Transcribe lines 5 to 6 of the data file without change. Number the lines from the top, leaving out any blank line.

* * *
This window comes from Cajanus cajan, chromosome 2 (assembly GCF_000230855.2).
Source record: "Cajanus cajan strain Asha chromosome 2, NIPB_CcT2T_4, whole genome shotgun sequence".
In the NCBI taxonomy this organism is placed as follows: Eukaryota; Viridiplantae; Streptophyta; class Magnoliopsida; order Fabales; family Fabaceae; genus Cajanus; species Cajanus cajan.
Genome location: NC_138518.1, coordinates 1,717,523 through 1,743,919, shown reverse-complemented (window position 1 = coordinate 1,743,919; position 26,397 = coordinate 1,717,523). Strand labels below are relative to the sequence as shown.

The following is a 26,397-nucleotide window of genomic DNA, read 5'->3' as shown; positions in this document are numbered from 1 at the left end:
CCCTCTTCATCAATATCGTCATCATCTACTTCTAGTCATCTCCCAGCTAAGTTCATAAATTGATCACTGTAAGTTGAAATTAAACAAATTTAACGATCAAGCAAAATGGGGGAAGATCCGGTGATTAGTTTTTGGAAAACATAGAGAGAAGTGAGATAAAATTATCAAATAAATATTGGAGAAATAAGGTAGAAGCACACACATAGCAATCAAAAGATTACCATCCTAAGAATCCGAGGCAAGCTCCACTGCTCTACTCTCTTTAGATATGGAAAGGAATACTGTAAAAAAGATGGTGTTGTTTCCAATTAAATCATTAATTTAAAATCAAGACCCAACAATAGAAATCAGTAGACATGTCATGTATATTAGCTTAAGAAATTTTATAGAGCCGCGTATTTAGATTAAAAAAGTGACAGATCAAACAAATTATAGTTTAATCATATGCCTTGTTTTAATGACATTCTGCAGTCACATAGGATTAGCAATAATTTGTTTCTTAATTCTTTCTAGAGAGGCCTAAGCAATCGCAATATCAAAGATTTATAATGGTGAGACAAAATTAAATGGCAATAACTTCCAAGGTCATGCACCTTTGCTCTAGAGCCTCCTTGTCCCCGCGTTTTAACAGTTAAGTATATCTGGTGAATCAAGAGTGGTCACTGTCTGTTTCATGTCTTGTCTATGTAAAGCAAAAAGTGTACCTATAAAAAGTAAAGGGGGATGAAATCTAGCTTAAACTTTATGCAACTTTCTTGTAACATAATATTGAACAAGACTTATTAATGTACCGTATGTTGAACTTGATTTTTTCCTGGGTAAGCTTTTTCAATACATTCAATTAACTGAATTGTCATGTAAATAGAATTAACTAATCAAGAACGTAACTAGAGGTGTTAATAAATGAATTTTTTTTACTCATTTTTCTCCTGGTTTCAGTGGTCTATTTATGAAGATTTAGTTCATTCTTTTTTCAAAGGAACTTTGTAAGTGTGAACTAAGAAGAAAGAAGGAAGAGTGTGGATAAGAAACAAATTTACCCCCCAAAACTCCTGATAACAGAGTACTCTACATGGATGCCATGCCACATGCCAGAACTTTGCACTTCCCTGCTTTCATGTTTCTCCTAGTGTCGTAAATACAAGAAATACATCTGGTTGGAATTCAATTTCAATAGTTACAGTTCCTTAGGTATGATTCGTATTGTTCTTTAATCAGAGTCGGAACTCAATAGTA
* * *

The following is a 26,397-nucleotide window of genomic DNA, read 5'->3' as shown; positions in this document are numbered from 1 at the left end:
CCCTCTTCATCAATATCGTCATCATCTACTTCTAGTCATCTCCCAGCTAAGTTCATAAATTGATCACTGTAAGTTGAAATTAAACAAATTTAACGATCAAGCAAAATGGGGGAAGATCCGGTGATTAGTTTTTGGAAAACATAGAGAGAAGTGAGATAAAATTATCAAATAAATATTGGAGAAATAAGGTAGAAGCACACACATAGCAATCAAAAGATTACCATCCTAAGAATCCGAGGCAAGCTCCACTGCTCTACTCTCTTTAGATATGGAAAGGAATACTGTAAAAAAGATGGTGTTGTTTCCAATTAAATCATTAATTTAAAATCAAGACCCAACAATAGAAATCAGTAGACATGTCATGTATATTAGCTTAAGAAATTTTATAGAGCCGCGTATTTAGATTAAAAAAGTGACAGATCAAACAAATTATAGTTTAATCATATGCCTTGTTTTAATGACATTCTGCAGTCACATAGGATTAGCAATAATTTGTTTCTTAATTCTTTCTAGAGAGGCCTAAGCAATCGCAATATCAAAGATTTATAATGGTGAGACAAAATTAAATGGCAATAACTTCCAAGGTCATGCACCTTTGCTCTAGAGCCTCCTTGTCCCCGCGTTTTAACAGTTAAGTATATCTGGTGAATCAAGAGTGGTCACTGTCTGTTTCATGTCTTGTCTATGTAAAGCAAAAAGTGTACCTATAAAAAGTAAAGGGGGATGAAATCTAGCTTAAACTTTATGCAACTTTCTTGTAACATAATATTGAACAAGACTTATTAATGTACCGTATGTTGAACTTGATTTTTTCCTGGGTAAGCTTTTTCAATACATTCAATTAACTGAATTGTCATGTAAATAGAATTAACTAATCAAGAACGTAACTAGAGGTGTTAATAAATGAATTTTTTTTACTCATTTTTCTCCTGGTTTCAGTGGTCTATTTATGAAGATTTAGTTCATTCTTTTTTCAAAGGAACTTTGTAAGTGTGAACTAAGAAGAAAGAAGGAAGAGTGTGGATAAGAAACAAATTTACCCCCCAAAACTCCTGATAACAGAGTACTCTACATGGATGCCATGCCACATGCCAGAACTTTGCACTTCCCTGCTTTCATGTTTCTCCTAGTGTCGTAAATACAAGAAATACATCTGGTTGGAATTCAATTTCAATAGTTACAGTTCCTTAGGTATGATTCGTATTGTTCTTTAATCAGAGTCGGAACTCAATAGTA